Wednesday, November 01, 2006

Measure of Success

There are many different ways to judge whether a team has had a good season. Of course everything begins and ends with the won-lost record, but in Columbia's case you have to look closer, especially this season.

The biggest success for Head Coach Norries Wilson and his staff has been the building a strong defense filled with underclassmen that bring enthusiasm to every game. It's hard to overstate just how impressive a job Lou Ferrari has done with this squad in less than a year. The biggest disappointment has come from the fact that the Lions offense hasn't been able to take advantage of what the defense has given them in any Ivy League games.

The offense seems to have improved in only one area: pass blocking. Columbia is on track to give up less than 15 sacks this season after surrendering 33 in 2005. One can only imagine what a fleet-footed QB could do with that kind of blocking as opposed to the slow Craig Hormann, who is way too much of a set pocket passer for his own good. (Today's Columbia Spectator features a call to give fast freshman M.A. Olawale the start at QB. I have to agree).

The special teams are about the same as they were last year. Kicker/punter Jon Rocholl is having another great year, but the return game is non-existent. There does seem to be some improvement in return coverage, but not a significant amount.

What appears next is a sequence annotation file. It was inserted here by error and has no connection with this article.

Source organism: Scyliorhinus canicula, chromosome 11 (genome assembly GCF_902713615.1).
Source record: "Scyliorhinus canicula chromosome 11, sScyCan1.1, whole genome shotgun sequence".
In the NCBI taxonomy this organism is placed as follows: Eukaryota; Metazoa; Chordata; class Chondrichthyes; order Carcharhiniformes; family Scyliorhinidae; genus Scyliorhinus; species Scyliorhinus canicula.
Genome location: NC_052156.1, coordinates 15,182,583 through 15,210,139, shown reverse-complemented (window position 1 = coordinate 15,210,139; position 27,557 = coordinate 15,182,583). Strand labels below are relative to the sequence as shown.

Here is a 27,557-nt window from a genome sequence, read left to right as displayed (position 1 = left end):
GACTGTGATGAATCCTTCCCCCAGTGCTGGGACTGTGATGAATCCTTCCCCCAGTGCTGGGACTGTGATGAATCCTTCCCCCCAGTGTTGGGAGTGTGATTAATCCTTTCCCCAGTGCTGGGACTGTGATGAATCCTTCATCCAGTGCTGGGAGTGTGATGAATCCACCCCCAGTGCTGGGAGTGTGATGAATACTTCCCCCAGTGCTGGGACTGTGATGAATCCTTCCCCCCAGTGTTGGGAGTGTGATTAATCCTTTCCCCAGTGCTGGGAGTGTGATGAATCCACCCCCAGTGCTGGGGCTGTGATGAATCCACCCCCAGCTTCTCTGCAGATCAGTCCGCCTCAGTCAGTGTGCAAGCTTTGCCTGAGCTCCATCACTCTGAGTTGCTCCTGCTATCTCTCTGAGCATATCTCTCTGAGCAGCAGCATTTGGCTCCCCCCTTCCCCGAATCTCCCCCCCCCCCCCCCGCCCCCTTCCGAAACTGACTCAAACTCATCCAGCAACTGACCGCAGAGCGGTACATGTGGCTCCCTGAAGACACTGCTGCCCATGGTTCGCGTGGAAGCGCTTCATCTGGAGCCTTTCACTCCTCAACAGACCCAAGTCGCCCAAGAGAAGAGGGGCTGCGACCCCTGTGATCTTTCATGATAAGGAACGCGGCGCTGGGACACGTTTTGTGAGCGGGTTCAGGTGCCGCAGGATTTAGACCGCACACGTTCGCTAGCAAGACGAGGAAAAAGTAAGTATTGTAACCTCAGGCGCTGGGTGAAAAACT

So that brings us back to the won-lost record. Winning all of their non-conference games was something Columbia had to do and they did, in mostly impressive style. But Coach Wilson needs an Ivy win this season to really consider 2006 a full step in the right direction. Losing to Dartmouth in week 6 has to be the biggest disappointment this season. The Big Green are not a terrible team, but they really only had one weapon on offense in their scrambling quarterback Mike Fritz, and Columbia could not stop him. The offense also put together one of its weakest, if not the weakest, games of the year.

The Lions chances for another win this season seem slim. This weekend against Harvard will be their toughest game, but the last two contests at home against Cornell and then on the road against Brown won't be easy either. The Big Red's weak play away from home seems to make the Cornell game at Baker Field on November 11th the best chance for a Lion win. There seems to be little chance of a defensive let down, even with the devastating loss of Chad Musgrove, but if Columbia's offense doesn't improve drastically in the next three weeks, the Lions will finish the season 3-7 with a six game losing streak overall and an 18 game Ivy League losing streak dating back to the middle of the 2004 season.

The flip side of all this is the fact that the Lions would get a huge emotional boost from any kind of a victory in the next three weeks. Beating Harvard at Cambridge would be tantamount to the Apocalypse. Taking Cornell at home would bring some major joy to the home field crowd. And a shocker over Brown would not only be the first win over the Bears since 1996, but the first victory for Columbia in Providence since 1971.

The stakes are high. Will this be a successful season or not? Will Wilson make a statement or not? Will the Lions have something to build on other than just a strong defense or not?

Over the next 17 days we'll get the answers to these questions.


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